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Six savvy ways to go green this back to school season

Without a supplies list from the school, it's tricky to know what to stock up on.
Without a supplies list from the school, it's tricky to know what to stock up on.
Photo by- Jennifer Markell

As prices rise and wages drop, parents and teachers struggle to find ways to maintain the necessary status quo when it comes to back to school supplies. Grabbing clothes and backpacks, Kleenex and antibacterial soap, shoppers could be found three deep at the shelves of local retailers these last few days, with the tax-free weekend in full force.

Oftentimes, we think of cheap, inexpensive ways to save, first and foremost, without giving much thought to what we are buying. Why not use back to school as an opportunity to teach our children about ways to stay green and sustainable, even in a cost conscious world?

Using these six savvy tips, you can be both frugal and green when you ready your brood for back to school.

  1. Create an inventory of what school supplies you have before you go shopping. If you are anything like me, you always have some supplies left over year after year. Before spending more on what you don’t need, make lists of what you have and what you actually do need. Look for coupons in the mail, newspaper and online during the weeks and days leading up to school, as many retailers will offer outrageous money savings deals. Make the extra effort and shop for supplies that are made from recycled material.
  1. Purchase PVC free, BPA free reusable containers for snacks, sides and sandwiches. Some containers come with built in freeze packs that are both convenient for lunches and prevent cold packs from being lost or thrown away. Get out of the habit of using plastic bags that oftentimes end up in landfills or in the bellies of whales, after just one use. A reusable container, made well, will keep food fresh day after day and will last you for years to come.
  1. Did someone say lunch? Commit to packing kids healthy lunches this year that aim for nutritional value, not fancy packaging. Know the dirty dozen and clean fifteen lists for produce, to ensure you’re not buying products that pump pesticides and synthetic fertilizers into your tyke. You are keeping your kids healthy and reducing environmental waste when you don’t buy and eat processed foods. Instead, make a little more dinner and save the leftovers for the next day. Buy bulk nuts, seeds and organic dried fruit and divvy them out into prepackage serving sizes. These snacks are a quick go-to, and take the place of your highly processed, nutritionally depleted single serving, snacks.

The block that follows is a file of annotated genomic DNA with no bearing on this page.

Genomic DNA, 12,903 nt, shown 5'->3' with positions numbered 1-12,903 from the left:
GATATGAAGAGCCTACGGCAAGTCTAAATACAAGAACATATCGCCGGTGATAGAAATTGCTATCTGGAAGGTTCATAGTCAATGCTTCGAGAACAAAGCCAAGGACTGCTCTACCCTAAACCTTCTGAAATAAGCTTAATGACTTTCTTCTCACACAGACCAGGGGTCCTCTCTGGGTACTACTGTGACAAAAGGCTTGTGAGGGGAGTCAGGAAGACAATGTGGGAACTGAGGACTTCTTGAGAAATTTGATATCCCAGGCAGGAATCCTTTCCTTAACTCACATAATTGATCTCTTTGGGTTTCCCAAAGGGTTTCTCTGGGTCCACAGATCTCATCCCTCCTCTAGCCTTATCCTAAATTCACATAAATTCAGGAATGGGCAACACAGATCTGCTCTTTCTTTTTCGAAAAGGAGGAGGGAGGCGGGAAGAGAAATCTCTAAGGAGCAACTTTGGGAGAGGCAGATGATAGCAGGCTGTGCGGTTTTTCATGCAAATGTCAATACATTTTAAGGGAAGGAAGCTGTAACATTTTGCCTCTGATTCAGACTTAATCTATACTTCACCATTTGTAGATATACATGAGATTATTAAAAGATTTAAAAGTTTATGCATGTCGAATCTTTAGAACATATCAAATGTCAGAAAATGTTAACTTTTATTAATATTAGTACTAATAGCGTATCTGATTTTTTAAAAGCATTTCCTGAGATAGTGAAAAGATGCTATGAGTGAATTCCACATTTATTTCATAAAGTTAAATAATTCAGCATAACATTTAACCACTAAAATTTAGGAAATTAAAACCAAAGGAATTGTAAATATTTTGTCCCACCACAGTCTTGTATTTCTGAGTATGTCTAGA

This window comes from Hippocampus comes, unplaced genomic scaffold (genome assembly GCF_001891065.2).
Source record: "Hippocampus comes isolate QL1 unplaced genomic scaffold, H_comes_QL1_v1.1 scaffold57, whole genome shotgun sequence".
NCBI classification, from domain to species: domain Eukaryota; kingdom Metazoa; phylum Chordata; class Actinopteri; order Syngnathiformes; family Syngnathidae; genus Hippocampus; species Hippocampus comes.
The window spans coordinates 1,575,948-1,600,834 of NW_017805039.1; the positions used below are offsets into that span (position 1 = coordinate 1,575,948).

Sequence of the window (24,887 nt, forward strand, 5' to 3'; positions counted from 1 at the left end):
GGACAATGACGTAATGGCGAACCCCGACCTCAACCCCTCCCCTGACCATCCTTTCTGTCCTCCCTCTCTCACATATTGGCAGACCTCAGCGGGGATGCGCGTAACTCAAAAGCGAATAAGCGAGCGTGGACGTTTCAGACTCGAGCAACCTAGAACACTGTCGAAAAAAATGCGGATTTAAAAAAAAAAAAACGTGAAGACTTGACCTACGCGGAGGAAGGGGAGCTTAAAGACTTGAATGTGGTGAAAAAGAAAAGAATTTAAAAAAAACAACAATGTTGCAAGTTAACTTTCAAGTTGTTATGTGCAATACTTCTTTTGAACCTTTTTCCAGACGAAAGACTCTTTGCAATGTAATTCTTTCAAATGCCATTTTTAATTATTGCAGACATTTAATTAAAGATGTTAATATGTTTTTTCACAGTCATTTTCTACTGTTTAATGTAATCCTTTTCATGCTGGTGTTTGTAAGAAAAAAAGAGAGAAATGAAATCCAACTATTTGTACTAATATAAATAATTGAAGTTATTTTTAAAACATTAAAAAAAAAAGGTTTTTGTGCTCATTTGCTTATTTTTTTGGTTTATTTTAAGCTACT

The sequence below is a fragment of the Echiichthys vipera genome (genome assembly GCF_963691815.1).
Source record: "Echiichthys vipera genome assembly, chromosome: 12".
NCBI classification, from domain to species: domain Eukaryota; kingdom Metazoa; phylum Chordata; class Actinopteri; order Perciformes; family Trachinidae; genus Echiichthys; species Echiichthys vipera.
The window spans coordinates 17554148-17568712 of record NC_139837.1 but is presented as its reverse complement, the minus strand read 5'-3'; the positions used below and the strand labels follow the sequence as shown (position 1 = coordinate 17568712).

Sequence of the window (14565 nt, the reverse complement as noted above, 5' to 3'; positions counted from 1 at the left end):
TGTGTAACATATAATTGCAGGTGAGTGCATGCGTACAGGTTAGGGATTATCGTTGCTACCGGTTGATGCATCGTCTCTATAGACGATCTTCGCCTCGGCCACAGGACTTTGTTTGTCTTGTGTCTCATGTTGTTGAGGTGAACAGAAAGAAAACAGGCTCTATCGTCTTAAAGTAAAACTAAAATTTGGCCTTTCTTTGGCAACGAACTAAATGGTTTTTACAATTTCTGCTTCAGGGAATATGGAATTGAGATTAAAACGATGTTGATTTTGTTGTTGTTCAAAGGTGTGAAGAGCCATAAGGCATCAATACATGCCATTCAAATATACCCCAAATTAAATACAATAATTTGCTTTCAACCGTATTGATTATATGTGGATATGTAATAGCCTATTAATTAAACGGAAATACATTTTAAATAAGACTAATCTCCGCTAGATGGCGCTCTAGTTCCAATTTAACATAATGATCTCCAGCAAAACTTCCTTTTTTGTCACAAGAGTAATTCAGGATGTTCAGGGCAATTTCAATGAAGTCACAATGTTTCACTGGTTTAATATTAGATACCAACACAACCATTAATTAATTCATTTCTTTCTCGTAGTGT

1. If you live a mile or less from school, walk or ride bikes with your child at least a couple days a week and you will simultaneously get in your morning workout. How many of us drive our kids to school and then spend an hour at the gym sometime later in the day? If you simply live too far to ride or walk, consider a starting a car pool with a neighborhood family. You may have to be the one to ask, but chances are they are hoping for a way to save time and money too. Carpooling will cut down on the amount of vehicles on the road which reduces carbon emissions and cuts fuel usage and costs.
  1. Think outside of the mall this school year and consider spending your hard earned dollars at consignment shops and vintage clothing stores. When the tipping point of the recession hit almost five years ago, families, thanks in part to teenage girls, became smart shoppers by turning to resale stores like Plato’s Closet and Second Time Around for clothes, shoes, and accessories. These stores have many brand names items at drastically reduced prices for new or like-new apparel. You can also find a wide variety of uniform appropriate attire as well. Don’t spend a fortune and get lured into high-end retailers…remember, by winter, chances are your kids will need another “new” wardrobe.
  1. Turn ideas into action. Clearly you are a well informed and conscious parent, aunt, grandpa, (you get the idea) or you would not have read this article. Why not take your knowledge and voice one step further and bring the awareness to your child’s school. Start a recycling campaign if there’s not one in place. Consider petitioning for a garden club where kids can create an onsite vegetable garden and then start a garden-to-table day where the cafeteria can use the harvested food to create a meal for everyone. Urge the PTA and staff to turn towards an electronic communication process, reducing paper supplies and ultimately costs. Promote school fundraisers that support green, sustainable products only, versus the token cookie dough fundraiser or popular candles fundraiser, where the products are more harmful than good.

There are countless small and large ways to make a difference this year. Teach our future, our kids, how to be more aware and conscious of what they buy, use and throw away even at school. If we as the adult society continue to take a blind eye to what is happening globally, environmentally, then we are not only leaving a sick planet to our youth, but, we aren’t even teaching them how to make it better. No age is too young or too old to make a difference and even the smallest adjustments to our lives can have a butterfly effect.

What green, sustainable change will you and your family implement this school year?

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